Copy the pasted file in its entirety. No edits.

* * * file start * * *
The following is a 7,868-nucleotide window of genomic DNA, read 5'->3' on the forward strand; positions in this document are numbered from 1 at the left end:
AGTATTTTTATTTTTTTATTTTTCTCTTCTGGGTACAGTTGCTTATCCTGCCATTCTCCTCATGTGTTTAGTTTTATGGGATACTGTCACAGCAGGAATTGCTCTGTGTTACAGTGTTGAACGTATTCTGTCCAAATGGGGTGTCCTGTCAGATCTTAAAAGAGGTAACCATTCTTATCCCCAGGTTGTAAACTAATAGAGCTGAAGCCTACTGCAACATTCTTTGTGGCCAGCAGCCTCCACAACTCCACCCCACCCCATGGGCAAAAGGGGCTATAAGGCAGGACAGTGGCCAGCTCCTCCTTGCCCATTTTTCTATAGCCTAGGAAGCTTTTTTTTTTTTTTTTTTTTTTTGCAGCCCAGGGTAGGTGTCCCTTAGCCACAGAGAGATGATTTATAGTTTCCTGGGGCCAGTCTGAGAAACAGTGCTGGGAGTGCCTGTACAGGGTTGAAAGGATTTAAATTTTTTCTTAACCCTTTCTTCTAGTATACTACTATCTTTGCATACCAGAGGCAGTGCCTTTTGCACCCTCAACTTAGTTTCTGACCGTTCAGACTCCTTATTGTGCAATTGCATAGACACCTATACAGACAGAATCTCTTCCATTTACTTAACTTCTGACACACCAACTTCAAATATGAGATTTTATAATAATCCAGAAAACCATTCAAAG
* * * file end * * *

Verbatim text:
The following is a 7,868-nucleotide window of genomic DNA, read 5'->3' on the forward strand; positions in this document are numbered from 1 at the left end:
AGTATTTTTATTTTTTTATTTTTCTCTTCTGGGTACAGTTGCTTATCCTGCCATTCTCCTCATGTGTTTAGTTTTATGGGATACTGTCACAGCAGGAATTGCTCTGTGTTACAGTGTTGAACGTATTCTGTCCAAATGGGGTGTCCTGTCAGATCTTAAAAGAGGTAACCATTCTTATCCCCAGGTTGTAAACTAATAGAGCTGAAGCCTACTGCAACATTCTTTGTGGCCAGCAGCCTCCACAACTCCACCCCACCCCATGGGCAAAAGGGGCTATAAGGCAGGACAGTGGCCAGCTCCTCCTTGCCCATTTTTCTATAGCCTAGGAAGCTTTTTTTTTTTTTTTTTTTTTTTGCAGCCCAGGGTAGGTGTCCCTTAGCCACAGAGAGATGATTTATAGTTTCCTGGGGCCAGTCTGAGAAACAGTGCTGGGAGTGCCTGTACAGGGTTGAAAGGATTTAAATTTTTTCTTAACCCTTTCTTCTAGTATACTACTATCTTTGCATACCAGAGGCAGTGCCTTTTGCACCCTCAACTTAGTTTCTGACCGTTCAGACTCCTTATTGTGCAATTGCATAGACACCTATACAGACAGAATCTCTTCCATTTACTTAACTTCTGACACACCAACTTCAAATATGAGATTTTATAATAATCCAGAAAACCATTCAAAG